People have until February 14 to have their say on proposed changes at Heathlands Cemetery after the consultation was extended
A public consultation into the future of Heathlands Cemetery has been extended following a heated debate between councillors and residents.
An emergency meeting was held on January 3 after some residents felt that the cut-off date for a questionnaire seeking people’s views should be extended into the new year.
Tony Adams, whose father Vernon was buried at the Yateley cemetery in 2008, had campaigned for the extension of the consultation for more than a month.
He said: “It was very unpleasant [at the meeting], but we have definitely got an extension.
“Running the questionnaire through December was a waste of time as residents were occupied with Christmas.
"When the questionnaire first opened, there was a fault on the council’s website linking people to the questionnaire, meaning people were delayed in taking part.”
Heathlands has been subject to controversy since it opened in 1957 as a lawn cemetery, which meant that only a headstone or other memorial at the head of a grave was allowed to commemorate the person buried.
However, over the last two decades many have not complied with the existing rules which have not been imposed by Yateley Town Council.
The council is now seeking views on potential changes to these rules and whether to officially allow items such as plants, wind chimes or wood chippings at graves at the site off Stevens Hill.
'Range of opinions'
The Friends of Heathlands Cemetery was set up in October 2012 to enable community input into the management of the cemetery.
Led by a steering committee of residents including Mr Adams and councillors Chris Barnes and Stuart Bailey, they launched a questionnaire on November 11 last year.
While Mr Adams opposed the original deadline for responses of January 31, the majority were in favour. But the group has now voted for a new closing date of February 14.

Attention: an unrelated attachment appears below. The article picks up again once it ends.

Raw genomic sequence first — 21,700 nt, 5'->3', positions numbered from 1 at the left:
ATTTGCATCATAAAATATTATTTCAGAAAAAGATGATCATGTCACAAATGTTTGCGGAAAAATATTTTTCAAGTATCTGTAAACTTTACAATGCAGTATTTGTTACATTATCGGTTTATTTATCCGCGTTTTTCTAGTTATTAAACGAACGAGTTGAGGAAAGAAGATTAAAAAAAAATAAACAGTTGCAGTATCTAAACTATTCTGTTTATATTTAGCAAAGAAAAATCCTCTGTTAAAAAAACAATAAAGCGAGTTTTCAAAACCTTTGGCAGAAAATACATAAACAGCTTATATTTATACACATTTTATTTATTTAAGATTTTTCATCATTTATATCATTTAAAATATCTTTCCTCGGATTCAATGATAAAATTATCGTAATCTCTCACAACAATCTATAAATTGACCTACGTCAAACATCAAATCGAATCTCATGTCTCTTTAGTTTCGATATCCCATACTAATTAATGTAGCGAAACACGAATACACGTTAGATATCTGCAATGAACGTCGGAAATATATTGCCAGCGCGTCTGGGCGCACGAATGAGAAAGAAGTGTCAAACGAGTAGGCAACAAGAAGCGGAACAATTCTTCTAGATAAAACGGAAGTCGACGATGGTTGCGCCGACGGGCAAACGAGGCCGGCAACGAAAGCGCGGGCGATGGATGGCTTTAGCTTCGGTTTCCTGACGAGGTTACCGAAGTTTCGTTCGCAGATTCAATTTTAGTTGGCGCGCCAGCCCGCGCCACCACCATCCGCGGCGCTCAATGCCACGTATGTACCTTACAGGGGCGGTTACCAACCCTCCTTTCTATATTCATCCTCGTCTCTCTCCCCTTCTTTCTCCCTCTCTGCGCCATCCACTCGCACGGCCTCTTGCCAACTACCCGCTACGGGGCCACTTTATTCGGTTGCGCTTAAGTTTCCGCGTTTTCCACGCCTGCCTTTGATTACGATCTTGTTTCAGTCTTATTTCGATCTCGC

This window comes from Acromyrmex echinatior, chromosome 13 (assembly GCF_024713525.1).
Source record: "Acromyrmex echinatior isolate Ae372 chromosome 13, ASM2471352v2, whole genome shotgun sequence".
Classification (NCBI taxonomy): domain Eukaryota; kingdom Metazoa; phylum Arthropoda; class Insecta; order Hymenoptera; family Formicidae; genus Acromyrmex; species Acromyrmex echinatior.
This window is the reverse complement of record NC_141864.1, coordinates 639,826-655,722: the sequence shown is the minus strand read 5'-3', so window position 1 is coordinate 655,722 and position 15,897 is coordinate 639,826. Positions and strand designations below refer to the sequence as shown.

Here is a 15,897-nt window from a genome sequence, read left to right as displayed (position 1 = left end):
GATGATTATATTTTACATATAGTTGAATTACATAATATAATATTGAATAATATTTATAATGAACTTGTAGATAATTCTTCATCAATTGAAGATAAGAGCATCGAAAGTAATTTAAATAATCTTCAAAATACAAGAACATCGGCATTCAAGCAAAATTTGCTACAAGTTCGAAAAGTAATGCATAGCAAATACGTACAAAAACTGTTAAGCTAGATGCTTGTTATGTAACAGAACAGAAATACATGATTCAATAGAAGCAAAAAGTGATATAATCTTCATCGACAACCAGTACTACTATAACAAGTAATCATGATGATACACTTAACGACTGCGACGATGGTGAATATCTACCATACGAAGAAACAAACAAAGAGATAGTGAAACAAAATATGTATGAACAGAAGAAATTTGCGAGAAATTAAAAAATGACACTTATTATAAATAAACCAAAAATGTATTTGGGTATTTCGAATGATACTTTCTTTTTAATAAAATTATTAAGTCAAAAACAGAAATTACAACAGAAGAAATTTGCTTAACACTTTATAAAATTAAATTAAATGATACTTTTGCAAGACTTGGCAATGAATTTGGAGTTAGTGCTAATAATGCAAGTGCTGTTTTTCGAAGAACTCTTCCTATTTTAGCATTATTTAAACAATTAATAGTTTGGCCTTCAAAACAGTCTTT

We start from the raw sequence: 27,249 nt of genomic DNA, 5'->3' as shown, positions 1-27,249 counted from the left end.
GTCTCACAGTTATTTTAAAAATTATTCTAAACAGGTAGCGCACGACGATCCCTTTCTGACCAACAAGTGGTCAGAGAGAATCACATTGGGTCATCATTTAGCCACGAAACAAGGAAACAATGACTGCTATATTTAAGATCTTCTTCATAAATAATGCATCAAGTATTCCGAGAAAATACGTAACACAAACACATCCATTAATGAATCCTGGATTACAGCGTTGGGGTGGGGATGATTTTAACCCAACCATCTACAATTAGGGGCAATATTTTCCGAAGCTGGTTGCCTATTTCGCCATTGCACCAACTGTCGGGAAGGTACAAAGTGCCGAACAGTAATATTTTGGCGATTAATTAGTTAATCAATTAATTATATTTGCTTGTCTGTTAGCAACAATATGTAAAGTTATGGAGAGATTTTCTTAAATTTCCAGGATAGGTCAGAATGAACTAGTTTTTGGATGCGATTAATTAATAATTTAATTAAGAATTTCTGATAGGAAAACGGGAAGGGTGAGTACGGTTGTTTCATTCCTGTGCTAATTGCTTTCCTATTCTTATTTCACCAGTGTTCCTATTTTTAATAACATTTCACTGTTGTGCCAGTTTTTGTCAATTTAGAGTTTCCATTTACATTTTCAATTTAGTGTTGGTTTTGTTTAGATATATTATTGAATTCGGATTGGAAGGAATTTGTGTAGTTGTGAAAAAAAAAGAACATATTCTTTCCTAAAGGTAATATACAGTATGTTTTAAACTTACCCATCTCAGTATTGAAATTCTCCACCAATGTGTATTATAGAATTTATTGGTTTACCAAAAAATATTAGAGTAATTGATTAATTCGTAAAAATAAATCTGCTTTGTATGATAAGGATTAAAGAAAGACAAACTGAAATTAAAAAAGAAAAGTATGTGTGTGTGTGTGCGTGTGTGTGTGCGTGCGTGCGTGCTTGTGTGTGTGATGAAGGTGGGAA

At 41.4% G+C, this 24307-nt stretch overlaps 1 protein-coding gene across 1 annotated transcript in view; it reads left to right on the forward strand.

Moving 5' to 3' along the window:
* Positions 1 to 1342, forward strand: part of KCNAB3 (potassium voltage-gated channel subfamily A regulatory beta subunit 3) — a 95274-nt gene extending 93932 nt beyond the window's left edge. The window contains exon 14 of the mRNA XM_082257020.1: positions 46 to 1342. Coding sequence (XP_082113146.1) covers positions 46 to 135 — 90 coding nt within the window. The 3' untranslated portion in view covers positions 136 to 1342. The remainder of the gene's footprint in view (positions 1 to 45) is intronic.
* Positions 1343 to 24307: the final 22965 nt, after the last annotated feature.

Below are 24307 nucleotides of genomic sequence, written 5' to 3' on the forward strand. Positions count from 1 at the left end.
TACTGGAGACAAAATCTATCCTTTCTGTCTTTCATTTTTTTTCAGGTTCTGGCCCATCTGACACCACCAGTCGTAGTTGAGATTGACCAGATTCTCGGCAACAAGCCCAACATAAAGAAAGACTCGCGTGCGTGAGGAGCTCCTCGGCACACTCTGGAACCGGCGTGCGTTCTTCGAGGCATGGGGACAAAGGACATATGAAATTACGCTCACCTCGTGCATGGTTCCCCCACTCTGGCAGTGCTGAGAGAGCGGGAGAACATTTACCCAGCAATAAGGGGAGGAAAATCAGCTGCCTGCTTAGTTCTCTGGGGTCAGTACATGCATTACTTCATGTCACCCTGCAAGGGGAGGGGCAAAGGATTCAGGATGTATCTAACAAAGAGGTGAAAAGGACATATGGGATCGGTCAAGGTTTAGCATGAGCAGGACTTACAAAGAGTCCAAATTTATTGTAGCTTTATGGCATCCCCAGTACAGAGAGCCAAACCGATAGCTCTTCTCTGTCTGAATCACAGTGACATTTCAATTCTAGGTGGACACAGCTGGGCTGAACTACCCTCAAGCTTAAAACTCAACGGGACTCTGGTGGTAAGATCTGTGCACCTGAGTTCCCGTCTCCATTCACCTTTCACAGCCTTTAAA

The council ran a similar public consultation in 2010, but achieved only 30 responses.
Mr Adams said the previous questionnaire was "badly organised" and obtained a "pitiful response", so was keen to get the message across this time round.
Cllr Barnes said: “From the feedback the council has received over recent years it is clear that there is a range of opinions on the type of cemetery that Yateley should have.
“The Friends of Heathlands Cemetery was set up to canvas local opinion on the future of the cemetery.
“The group has succeeded in their brief of creating an unbiased questionnaire, distributing it to as many people as possible and communicating its existence to as wide an audience as possible.
"The council’s wish is that we have a set of rules for the cemetery that are supported by the majority of interested parties, and would encourage anyone who has not already done so, to let us have their views.”
The council has received around 150 responses so far. The questionnaire was sent to 143 addresses listed on the Heathlands database and circulated to 6,300 homes with the council newsletter.
It is also available to download from the council website or for completion online.
The Friends of Heathlands Cemetery will collate the responses mid-February and make recommendations to the council based on the results.